Predicting the attachment bonds between people and their pets
| Contributor(s):: Yeagley, Christina B.
Neural mechanisms underlying human-animal interaction: An evolutionary perspective
| Contributor(s):: Carter, C. Sue, Porges, Stephen W., Freund, Lisa S., McCune, Sandra, Esposito, Layla, Gee, Nancy R., McCardle, Peggy
Ontological security and connectivity provided by pets: A study in the self-management of the everyday lives of people diagnosed with a long-term mental health condition
| Contributor(s):: Brooks, Helen, Rushton, Kelly, Walker, Sandra, Lovell, Karina, Rogers, Anne
The social network structure of a dynamic group of dairy cows: from individual to group level patterns
| Contributor(s):: Boyland, Natasha K., Mlynski, David T., James, Richard, Brent, Lauren J. N., Croft, Darren P.
Social relationships have been shown to significantly impact individual and group success in wild animal populations, but are largely ignored in farm animal management. There are substantial gaps in our knowledge of how farm animals respond to their social environment, which varies greatly...
The More People I Meet, the More I like My Dog: A Study of Pet-Oriented Social Networks on the Web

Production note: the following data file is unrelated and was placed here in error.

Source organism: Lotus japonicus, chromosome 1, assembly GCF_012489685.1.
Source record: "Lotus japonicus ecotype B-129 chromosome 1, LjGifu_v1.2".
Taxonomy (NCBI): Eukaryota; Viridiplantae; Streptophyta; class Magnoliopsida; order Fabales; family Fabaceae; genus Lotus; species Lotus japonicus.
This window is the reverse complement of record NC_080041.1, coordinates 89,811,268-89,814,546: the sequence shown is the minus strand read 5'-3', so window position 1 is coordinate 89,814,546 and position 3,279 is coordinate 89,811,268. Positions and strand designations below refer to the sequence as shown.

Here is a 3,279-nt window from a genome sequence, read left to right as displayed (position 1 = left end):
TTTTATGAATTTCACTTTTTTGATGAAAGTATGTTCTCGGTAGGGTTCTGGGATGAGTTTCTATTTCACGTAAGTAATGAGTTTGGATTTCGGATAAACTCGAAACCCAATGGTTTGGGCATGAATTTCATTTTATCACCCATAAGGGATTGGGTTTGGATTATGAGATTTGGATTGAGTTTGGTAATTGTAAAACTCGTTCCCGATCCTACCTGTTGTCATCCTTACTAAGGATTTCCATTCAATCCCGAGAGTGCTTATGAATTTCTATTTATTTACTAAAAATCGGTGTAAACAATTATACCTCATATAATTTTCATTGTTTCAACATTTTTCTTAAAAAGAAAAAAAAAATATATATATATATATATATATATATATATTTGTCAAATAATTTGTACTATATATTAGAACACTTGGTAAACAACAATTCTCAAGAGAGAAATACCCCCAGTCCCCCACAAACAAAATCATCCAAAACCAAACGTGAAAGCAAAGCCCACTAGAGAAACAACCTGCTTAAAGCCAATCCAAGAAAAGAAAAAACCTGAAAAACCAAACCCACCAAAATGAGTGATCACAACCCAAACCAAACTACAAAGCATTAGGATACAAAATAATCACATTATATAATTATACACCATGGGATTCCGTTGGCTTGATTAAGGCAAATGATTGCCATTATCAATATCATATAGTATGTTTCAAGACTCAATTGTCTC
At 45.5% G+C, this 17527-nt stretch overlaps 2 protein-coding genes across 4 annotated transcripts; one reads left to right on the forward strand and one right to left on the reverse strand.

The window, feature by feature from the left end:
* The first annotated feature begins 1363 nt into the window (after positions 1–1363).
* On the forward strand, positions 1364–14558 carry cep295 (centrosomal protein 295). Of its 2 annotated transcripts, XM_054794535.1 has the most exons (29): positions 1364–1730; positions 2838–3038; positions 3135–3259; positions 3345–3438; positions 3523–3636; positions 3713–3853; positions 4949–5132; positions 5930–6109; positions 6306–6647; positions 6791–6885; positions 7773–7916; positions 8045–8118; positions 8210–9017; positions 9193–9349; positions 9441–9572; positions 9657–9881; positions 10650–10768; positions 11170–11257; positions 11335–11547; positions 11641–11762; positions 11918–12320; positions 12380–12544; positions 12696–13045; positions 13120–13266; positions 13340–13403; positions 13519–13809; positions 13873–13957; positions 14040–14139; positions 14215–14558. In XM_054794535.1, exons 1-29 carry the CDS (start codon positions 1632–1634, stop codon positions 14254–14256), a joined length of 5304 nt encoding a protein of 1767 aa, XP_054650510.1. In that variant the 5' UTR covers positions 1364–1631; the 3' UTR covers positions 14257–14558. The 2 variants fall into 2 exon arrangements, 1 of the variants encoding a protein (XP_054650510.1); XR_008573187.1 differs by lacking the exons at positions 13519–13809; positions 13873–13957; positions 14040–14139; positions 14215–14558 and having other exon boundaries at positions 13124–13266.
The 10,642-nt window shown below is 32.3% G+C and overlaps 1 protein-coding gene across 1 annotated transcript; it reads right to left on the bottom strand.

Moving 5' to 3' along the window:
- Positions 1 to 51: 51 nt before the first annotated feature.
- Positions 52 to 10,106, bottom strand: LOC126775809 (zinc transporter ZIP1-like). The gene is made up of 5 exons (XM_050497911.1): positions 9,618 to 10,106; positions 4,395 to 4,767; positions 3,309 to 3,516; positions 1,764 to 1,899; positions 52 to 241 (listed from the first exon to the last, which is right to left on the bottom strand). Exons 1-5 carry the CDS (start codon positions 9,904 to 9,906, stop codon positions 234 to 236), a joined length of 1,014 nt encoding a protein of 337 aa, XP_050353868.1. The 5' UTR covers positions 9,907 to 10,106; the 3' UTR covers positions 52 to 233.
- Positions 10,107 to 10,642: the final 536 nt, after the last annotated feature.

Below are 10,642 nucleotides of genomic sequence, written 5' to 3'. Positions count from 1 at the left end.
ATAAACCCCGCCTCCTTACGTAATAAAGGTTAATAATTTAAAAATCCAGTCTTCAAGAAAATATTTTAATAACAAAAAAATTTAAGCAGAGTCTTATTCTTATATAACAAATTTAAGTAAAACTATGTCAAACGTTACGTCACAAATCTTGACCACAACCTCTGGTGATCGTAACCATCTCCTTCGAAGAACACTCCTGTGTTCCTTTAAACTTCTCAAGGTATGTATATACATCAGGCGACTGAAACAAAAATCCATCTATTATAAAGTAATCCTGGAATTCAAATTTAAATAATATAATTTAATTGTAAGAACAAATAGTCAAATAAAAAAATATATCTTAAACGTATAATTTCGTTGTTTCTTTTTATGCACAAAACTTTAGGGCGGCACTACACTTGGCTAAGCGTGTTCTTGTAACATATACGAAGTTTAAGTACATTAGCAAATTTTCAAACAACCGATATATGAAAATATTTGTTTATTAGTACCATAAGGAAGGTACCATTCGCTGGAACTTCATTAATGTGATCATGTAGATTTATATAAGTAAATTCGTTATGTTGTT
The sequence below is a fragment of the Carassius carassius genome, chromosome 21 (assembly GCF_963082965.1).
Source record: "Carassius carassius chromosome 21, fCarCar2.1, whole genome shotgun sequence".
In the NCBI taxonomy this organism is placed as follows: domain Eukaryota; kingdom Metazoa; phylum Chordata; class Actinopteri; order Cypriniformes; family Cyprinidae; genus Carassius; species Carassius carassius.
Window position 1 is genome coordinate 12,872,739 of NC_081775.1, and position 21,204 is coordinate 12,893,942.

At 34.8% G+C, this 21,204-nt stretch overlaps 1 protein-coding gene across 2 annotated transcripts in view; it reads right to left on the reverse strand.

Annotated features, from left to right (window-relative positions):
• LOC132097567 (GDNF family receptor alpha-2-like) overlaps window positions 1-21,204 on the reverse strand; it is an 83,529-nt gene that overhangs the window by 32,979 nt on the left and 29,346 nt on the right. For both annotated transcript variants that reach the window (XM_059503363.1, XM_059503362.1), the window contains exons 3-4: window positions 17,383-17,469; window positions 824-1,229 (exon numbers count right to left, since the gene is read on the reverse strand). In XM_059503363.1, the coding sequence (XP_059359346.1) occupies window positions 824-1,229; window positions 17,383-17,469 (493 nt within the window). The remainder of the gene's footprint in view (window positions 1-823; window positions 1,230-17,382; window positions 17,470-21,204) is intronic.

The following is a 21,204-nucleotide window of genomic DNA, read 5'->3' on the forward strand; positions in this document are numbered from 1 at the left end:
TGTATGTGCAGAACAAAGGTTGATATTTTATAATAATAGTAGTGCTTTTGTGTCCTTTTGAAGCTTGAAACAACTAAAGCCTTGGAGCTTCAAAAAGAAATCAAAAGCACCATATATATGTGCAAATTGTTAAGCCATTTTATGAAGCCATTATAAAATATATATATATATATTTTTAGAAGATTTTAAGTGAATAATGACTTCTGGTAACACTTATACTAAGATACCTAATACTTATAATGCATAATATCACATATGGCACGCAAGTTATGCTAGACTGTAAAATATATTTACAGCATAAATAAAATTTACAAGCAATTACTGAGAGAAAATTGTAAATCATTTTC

| Contributor(s):: Golbeck, Jennifer
The Internet and Pets: Jennifer Golbeck at TEDxGeorgetown
Dr. Jennifer Golbeck, Professor of Information Studies, U.M.D. | Jennifer Golbeck is an Assistant Professor in the College of Information Studies at the University of Maryland, College Park and co-director of the Human-Computer Interaction Lab. She studies social networks, recommender systems,...
Can an online social network get Fido and his owner off the couch?
Granny and the robots: ethical issues in robot care for the elderly
| Contributor(s):: Sharkey, A., Sharkey, N.
On the Fence: Dog Parks in the (Un)Leashing of Community and Social Capital
| Contributor(s):: Graham, Taryn M., Glover, Troy D.
The Pet Factor - Companion Animals as a Conduit for Getting to Know People, Friendship Formation and Social Support
| Contributor(s):: Lisa Wood, Karen Martin, Hayley Christian, Andrea Nathan, Claire Lauritsen, Steve Houghton, Ichiro Kawachi, Sandra McCune
Background While companion animals have been previously identified as a direct source of companionship and support to their owners, their role as a catalyst for friendship formation or social support networks among humans has received little attention. This study investigated the indirect...
Mental Health Problems, Recovery, and the Impact of Green Care Services: A Qualitative, Participant-Focused Approach
| Contributor(s):: Granerud, Arild, Eriksson, Bengt G.
Editorial... [corrected] [published erratum appears in J SOC WORK PRACT 2011 Sep; 25(3):381]
| Contributor(s):: Briggs, Stephen, Froggett, Lynn, Smith, Martin
An introduction is presented in which the editor discusses various reports within the issue on topics including negative capability, self-esteem, and the potential therapeutic use of experiences with horses among young people.